Theme: Models of Care Year: 2019
Improving hepatitis C virus (HCV) treatment uptake and outcomes among people who inject drugs
(PWID) is crucial to achieve the WHO elimination goals. The aim of this study was to describe the
cascade of care, treatment outcomes and reinfection rates in an urban cohort of PWID attending a
low-threshold HCV clinic.
Description of model of care/intervention:
The clinic was established in 2013 within the premises of Oslo´s harm reduction services and is
staffed by a general practitioner and two nurses with specialist support. The nurses draw blood,
operate a portable transient elastography and provide individually tailored HCV treatment with
emphasis on flexibility and ambulant work.
By March 2019 the clinic had tested 617 individuals, of whom 403 (65%) had chronic HCV infection.
329 of 403 (82%) were subsequently assessed with elastography (16% had LS>12.5 kPa) and 261 of
those (79%) had initiated treatment. Cumulative treatment uptake among viremic individuals was
65% (261 of 403). Among 142 untreated individuals, 68 were retained in care, 67 were lost to followup and 7 had died. Among 129 individuals due for SVR4 assessment by March 2019, mean age was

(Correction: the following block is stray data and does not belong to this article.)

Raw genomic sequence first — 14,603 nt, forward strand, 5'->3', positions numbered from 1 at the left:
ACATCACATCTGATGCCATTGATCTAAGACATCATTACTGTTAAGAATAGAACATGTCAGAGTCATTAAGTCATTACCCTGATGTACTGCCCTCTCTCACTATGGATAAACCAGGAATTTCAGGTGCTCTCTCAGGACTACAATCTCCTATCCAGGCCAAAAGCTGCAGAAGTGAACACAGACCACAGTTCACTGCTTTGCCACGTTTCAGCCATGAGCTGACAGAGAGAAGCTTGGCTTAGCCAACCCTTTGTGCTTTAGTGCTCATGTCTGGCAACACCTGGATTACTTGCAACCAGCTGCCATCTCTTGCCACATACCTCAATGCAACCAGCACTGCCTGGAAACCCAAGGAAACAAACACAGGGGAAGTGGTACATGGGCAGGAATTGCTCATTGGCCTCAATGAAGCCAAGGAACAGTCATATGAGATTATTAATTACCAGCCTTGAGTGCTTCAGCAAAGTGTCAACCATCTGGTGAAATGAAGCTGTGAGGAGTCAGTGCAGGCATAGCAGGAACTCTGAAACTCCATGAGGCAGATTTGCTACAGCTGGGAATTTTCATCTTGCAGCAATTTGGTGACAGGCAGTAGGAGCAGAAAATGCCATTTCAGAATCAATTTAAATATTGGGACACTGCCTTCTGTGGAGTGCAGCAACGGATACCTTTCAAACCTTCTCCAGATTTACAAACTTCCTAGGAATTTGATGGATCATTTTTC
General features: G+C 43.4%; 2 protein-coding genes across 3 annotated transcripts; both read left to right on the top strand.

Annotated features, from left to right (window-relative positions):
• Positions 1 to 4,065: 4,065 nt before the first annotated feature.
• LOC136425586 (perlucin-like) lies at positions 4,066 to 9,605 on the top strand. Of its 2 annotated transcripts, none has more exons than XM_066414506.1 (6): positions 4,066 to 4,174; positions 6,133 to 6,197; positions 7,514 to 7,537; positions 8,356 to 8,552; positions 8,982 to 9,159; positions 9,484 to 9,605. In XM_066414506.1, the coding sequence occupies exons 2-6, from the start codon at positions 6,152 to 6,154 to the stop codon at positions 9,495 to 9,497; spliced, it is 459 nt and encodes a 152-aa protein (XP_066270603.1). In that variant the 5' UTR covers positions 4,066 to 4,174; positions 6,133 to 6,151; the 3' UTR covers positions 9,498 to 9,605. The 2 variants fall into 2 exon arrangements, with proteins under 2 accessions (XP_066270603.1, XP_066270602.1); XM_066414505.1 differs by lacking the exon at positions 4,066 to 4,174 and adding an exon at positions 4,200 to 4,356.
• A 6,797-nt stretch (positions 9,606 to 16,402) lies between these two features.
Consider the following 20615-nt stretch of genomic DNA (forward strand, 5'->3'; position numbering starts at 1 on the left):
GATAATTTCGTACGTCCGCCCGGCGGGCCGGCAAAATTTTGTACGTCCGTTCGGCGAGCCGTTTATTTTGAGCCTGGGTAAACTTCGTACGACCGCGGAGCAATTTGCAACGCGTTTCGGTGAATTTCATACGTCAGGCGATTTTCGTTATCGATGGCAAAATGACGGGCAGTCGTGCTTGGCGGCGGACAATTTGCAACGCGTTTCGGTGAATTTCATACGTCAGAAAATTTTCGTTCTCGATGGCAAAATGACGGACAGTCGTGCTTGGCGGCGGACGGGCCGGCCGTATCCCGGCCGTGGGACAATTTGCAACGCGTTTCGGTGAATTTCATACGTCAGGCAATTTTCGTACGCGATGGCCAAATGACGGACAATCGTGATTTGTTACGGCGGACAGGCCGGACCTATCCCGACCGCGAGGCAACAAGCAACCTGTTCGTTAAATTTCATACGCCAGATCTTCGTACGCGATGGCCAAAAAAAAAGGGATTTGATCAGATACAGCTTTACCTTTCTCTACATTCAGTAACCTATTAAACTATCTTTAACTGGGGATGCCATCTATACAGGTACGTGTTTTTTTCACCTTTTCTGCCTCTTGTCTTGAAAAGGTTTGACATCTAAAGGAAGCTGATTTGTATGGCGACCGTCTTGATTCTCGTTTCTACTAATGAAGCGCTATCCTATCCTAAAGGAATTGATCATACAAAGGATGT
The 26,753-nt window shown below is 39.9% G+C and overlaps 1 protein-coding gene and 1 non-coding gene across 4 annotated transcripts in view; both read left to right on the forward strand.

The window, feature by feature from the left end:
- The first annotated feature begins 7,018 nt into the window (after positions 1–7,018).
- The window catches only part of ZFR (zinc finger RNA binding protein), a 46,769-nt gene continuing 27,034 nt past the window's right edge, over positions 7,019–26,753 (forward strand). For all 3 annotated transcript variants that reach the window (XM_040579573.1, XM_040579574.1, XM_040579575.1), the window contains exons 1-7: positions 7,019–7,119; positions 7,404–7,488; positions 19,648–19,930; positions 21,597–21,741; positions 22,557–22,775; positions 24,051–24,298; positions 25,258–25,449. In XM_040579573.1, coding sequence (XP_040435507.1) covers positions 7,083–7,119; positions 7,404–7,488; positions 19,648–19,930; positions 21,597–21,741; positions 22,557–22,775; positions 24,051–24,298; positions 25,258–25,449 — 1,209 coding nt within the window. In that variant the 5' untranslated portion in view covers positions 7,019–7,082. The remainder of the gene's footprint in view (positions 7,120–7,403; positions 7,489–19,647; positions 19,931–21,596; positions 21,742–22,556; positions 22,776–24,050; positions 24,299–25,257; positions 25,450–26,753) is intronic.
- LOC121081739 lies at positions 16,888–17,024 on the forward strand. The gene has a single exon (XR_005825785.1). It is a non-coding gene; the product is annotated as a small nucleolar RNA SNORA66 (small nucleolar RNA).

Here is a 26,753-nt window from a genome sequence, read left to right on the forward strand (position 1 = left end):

48 years, 76% were male and 26% had LS>12.5 kPa. Injecting drug use during treatment was
reported by 81% and 79% received OST. In intention to treat analysis, SVR4 was observed in 99 of
129 (77%), two had virological failure, five discontinued treatment and 23 were lost to follow-up. In
observed analysis, excluding discontinuations and loss to follow-up, 99 of 101 (98%) achieved SVR4.
Four cases of possible reinfection (incidence 4.2/100 PY; 95% CI 1.1-10.7), of which three cases were
probable cases (incidence 3.1/100 PY; 95% CI 0.64-9.1), were observed over 96 PYFU.
Conclusion and next steps:
Demonstrating promising treatment uptake and high virologic response, this study provides real-life
data on the feasibility of a model of care that could be disseminated to other urban areas.
Disclosure of Interest Statement:
HM and OD: consultant/advisor and lecture fees from Abbvie, Gilead and MSD
The clinic uses a mobile transient elastography device donated from Abbvie